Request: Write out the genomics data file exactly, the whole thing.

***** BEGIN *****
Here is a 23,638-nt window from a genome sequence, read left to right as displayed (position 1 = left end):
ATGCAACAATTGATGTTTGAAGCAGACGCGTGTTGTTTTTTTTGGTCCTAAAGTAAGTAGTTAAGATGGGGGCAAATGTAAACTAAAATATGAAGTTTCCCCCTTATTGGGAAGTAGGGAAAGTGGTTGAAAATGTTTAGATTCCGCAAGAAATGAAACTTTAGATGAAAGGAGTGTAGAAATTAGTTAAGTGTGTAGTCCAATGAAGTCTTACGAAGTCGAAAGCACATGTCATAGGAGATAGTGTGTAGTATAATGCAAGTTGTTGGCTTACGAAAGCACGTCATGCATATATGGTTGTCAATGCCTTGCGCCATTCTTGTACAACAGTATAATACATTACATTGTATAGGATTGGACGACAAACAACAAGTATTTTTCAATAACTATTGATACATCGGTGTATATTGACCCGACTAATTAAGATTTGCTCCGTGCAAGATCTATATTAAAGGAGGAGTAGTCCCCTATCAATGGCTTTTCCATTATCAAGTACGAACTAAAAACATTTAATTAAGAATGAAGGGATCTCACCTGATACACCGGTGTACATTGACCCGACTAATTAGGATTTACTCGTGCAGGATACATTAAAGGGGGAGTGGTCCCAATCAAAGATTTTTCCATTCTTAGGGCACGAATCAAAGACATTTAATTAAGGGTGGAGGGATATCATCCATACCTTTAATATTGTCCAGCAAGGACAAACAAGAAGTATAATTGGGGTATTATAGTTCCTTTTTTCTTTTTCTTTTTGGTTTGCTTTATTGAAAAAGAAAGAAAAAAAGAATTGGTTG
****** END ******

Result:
Here is a 23,638-nt window from a genome sequence, read left to right as displayed (position 1 = left end):
ATGCAACAATTGATGTTTGAAGCAGACGCGTGTTGTTTTTTTTGGTCCTAAAGTAAGTAGTTAAGATGGGGGCAAATGTAAACTAAAATATGAAGTTTCCCCCTTATTGGGAAGTAGGGAAAGTGGTTGAAAATGTTTAGATTCCGCAAGAAATGAAACTTTAGATGAAAGGAGTGTAGAAATTAGTTAAGTGTGTAGTCCAATGAAGTCTTACGAAGTCGAAAGCACATGTCATAGGAGATAGTGTGTAGTATAATGCAAGTTGTTGGCTTACGAAAGCACGTCATGCATATATGGTTGTCAATGCCTTGCGCCATTCTTGTACAACAGTATAATACATTACATTGTATAGGATTGGACGACAAACAACAAGTATTTTTCAATAACTATTGATACATCGGTGTATATTGACCCGACTAATTAAGATTTGCTCCGTGCAAGATCTATATTAAAGGAGGAGTAGTCCCCTATCAATGGCTTTTCCATTATCAAGTACGAACTAAAAACATTTAATTAAGAATGAAGGGATCTCACCTGATACACCGGTGTACATTGACCCGACTAATTAGGATTTACTCGTGCAGGATACATTAAAGGGGGAGTGGTCCCAATCAAAGATTTTTCCATTCTTAGGGCACGAATCAAAGACATTTAATTAAGGGTGGAGGGATATCATCCATACCTTTAATATTGTCCAGCAAGGACAAACAAGAAGTATAATTGGGGTATTATAGTTCCTTTTTTCTTTTTCTTTTTGGTTTGCTTTATTGAAAAAGAAAGAAAAAAAGAATTGGTTG